To mark World Wildlife Day (March 3), United Nations Secretary-General António Guterres has called on people around the world to raise awareness of the big cats' cause and take personal initiatives to help ensure their survival.
The definition of big cats has been broadened to include, in addition to the lion, tiger, leopard and jaguar - the four biggest roaring cats - the panther, snow leopard, puma, clouded leopard... Big cats are found in Africa, Asia and the three Americas, giving a virtually worldwide distribution.
" Big cats are keystone species" ... " By protecting them, we are protecting their vast habitats and the many forms of life they support. By protecting them, we are protecting their vast habitats and the many forms of life they support, and thus entire ecosystems that are vital to the health of our planet." Antonio Guterres, UN SG
Big cats are the most popular and admired animals in the world. Nevertheless, they face many threats, mostly due to human activities. Their populations are shrinking at an alarming rate.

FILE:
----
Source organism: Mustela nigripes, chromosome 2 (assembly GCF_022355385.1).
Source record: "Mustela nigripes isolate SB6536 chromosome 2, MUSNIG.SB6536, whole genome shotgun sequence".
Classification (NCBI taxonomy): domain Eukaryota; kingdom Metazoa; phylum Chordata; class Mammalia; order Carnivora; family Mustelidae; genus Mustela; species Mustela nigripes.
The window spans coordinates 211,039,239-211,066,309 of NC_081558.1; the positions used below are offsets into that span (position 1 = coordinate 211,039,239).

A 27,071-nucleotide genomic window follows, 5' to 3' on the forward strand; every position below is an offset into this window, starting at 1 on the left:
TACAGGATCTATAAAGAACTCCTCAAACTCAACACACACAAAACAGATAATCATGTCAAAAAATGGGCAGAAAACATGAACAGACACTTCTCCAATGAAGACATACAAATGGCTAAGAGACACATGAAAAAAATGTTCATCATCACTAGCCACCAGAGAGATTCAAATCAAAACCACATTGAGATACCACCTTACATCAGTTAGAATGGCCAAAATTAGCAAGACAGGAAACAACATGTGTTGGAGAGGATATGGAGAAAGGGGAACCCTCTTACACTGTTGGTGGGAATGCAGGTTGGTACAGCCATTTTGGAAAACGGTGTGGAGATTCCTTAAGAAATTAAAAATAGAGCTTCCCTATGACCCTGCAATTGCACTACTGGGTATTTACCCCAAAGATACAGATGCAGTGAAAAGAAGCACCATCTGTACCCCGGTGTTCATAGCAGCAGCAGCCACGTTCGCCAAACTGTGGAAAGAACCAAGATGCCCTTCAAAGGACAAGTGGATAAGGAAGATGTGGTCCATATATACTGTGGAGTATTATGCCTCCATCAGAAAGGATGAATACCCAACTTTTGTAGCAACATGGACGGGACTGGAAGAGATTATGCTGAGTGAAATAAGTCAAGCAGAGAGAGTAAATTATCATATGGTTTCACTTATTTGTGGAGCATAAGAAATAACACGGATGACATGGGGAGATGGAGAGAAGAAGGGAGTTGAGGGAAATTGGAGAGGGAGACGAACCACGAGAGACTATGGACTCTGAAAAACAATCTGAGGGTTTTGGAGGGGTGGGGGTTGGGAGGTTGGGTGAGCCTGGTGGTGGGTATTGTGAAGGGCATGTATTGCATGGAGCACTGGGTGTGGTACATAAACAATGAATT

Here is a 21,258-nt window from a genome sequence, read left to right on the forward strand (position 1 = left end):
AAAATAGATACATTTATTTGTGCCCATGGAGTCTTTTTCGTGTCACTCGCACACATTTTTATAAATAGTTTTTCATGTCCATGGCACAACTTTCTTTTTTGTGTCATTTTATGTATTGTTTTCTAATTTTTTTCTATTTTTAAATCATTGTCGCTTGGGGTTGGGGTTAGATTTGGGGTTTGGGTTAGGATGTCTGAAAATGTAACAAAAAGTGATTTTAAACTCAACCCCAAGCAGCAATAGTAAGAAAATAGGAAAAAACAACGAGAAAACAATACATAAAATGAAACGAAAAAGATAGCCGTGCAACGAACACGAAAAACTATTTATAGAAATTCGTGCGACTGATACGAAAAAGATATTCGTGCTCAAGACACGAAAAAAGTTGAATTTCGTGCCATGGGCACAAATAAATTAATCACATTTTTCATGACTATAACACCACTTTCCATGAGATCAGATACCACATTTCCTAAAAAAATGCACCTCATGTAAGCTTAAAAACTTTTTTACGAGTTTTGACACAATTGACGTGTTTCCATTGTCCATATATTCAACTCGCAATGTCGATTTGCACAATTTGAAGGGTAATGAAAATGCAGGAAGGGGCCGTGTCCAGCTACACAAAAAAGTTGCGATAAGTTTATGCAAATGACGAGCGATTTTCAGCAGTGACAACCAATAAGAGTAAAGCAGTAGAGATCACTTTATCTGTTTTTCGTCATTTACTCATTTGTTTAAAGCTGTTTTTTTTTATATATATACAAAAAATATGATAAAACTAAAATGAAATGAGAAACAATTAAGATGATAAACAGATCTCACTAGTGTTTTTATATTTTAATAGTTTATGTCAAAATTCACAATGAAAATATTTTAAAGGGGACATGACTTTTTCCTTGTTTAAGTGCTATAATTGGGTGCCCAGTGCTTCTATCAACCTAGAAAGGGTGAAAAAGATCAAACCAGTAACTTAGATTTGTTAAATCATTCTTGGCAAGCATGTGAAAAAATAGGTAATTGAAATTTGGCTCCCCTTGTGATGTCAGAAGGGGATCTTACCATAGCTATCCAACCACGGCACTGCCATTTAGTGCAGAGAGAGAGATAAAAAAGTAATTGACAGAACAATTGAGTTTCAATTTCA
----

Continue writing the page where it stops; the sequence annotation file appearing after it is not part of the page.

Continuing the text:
There are several reasons for this decline: a shrinking natural habitat, a decreasing number of prey, conflicts with humans, poaching and illegal trade. The tiger population has fallen by 95% over the last 100 years, and the African lion by 40% in just 20 years.
"The impacts of the loss of big cats go far beyond the species themselves. They form an irreplaceable part of the earth's natural systems, which must be protected" John E. Scanlon, Secretary General of the Convention on International Trade in Endangered Species of Wild Fauna and Flora (CITES).
For the UN chief, the salvation of big cats and other endangered species ultimately depends on one thing: the implementation of a conservation policy based on sound science and respect for the rule of law. "We must also take full account of the needs of local populations. When local communities and economies benefit from the implementation of wildlife conservation strategies, these are much more likely to succeed", emphasized the UN Chief.
Big cat trade: the hallmarks of organized crime
The trade in wild species and their products is global and takes many forms: live animals, decoration, fashion, medicines and hunting trophies.
The first UN Report on Wildlife Crime, published by the United Nations Office on Drugs and Crime (UNODC) in 2016, indicates that the illegal trade in big cat skins has many of the hallmarks of organized crime.
All big cats are protected by CITES due to the serious threats to their survival posed by unregulated and illegal trade.
For almost 20 years, CITES has been highlighting the role played by organized crime in the trafficking of Asian big cats, which has long been one of the Convention's priorities. Over the past seven years, CITES has stepped up its efforts to combat this transnational wildlife crime organization.